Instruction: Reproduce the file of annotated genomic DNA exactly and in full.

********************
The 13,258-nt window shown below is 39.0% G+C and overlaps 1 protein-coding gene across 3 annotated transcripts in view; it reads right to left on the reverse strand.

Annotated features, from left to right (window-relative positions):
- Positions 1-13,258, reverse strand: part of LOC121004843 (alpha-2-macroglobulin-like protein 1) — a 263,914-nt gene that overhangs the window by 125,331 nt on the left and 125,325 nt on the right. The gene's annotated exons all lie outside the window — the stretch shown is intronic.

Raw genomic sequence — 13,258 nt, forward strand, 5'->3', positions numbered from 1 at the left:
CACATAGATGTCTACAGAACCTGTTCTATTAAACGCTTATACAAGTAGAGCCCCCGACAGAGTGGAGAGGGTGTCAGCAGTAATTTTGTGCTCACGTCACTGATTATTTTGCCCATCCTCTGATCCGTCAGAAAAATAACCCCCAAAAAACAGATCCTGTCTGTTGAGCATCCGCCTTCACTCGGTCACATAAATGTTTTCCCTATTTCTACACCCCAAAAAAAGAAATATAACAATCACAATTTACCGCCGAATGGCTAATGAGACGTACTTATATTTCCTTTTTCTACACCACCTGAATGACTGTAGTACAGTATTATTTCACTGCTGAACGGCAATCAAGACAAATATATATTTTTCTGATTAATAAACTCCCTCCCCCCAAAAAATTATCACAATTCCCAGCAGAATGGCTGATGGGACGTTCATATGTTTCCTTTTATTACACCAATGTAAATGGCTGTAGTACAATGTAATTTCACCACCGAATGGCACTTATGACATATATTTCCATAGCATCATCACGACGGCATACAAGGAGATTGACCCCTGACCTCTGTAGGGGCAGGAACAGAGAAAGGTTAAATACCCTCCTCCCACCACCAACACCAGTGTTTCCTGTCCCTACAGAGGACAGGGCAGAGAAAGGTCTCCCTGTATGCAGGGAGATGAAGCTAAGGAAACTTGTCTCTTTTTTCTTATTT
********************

The 13,258-nt window shown below is 39.0% G+C and overlaps 1 protein-coding gene across 3 annotated transcripts in view; it reads right to left on the reverse strand.

Annotated features, from left to right (window-relative positions):
- Positions 1-13,258, reverse strand: part of LOC121004843 (alpha-2-macroglobulin-like protein 1) — a 263,914-nt gene that overhangs the window by 125,331 nt on the left and 125,325 nt on the right. The gene's annotated exons all lie outside the window — the stretch shown is intronic.

Raw genomic sequence — 13,258 nt, forward strand, 5'->3', positions numbered from 1 at the left:
CACATAGATGTCTACAGAACCTGTTCTATTAAACGCTTATACAAGTAGAGCCCCCGACAGAGTGGAGAGGGTGTCAGCAGTAATTTTGTGCTCACGTCACTGATTATTTTGCCCATCCTCTGATCCGTCAGAAAAATAACCCCCAAAAAACAGATCCTGTCTGTTGAGCATCCGCCTTCACTCGGTCACATAAATGTTTTCCCTATTTCTACACCCCAAAAAAAGAAATATAACAATCACAATTTACCGCCGAATGGCTAATGAGACGTACTTATATTTCCTTTTTCTACACCACCTGAATGACTGTAGTACAGTATTATTTCACTGCTGAACGGCAATCAAGACAAATATATATTTTTCTGATTAATAAACTCCCTCCCCCCAAAAAATTATCACAATTCCCAGCAGAATGGCTGATGGGACGTTCATATGTTTCCTTTTATTACACCAATGTAAATGGCTGTAGTACAATGTAATTTCACCACCGAATGGCACTTATGACATATATTTCCATAGCATCATCACGACGGCATACAAGGAGATTGACCCCTGACCTCTGTAGGGGCAGGAACAGAGAAAGGTTAAATACCCTCCTCCCACCACCAACACCAGTGTTTCCTGTCCCTACAGAGGACAGGGCAGAGAAAGGTCTCCCTGTATGCAGGGAGATGAAGCTAAGGAAACTTGTCTCTTTTTTCTTATTT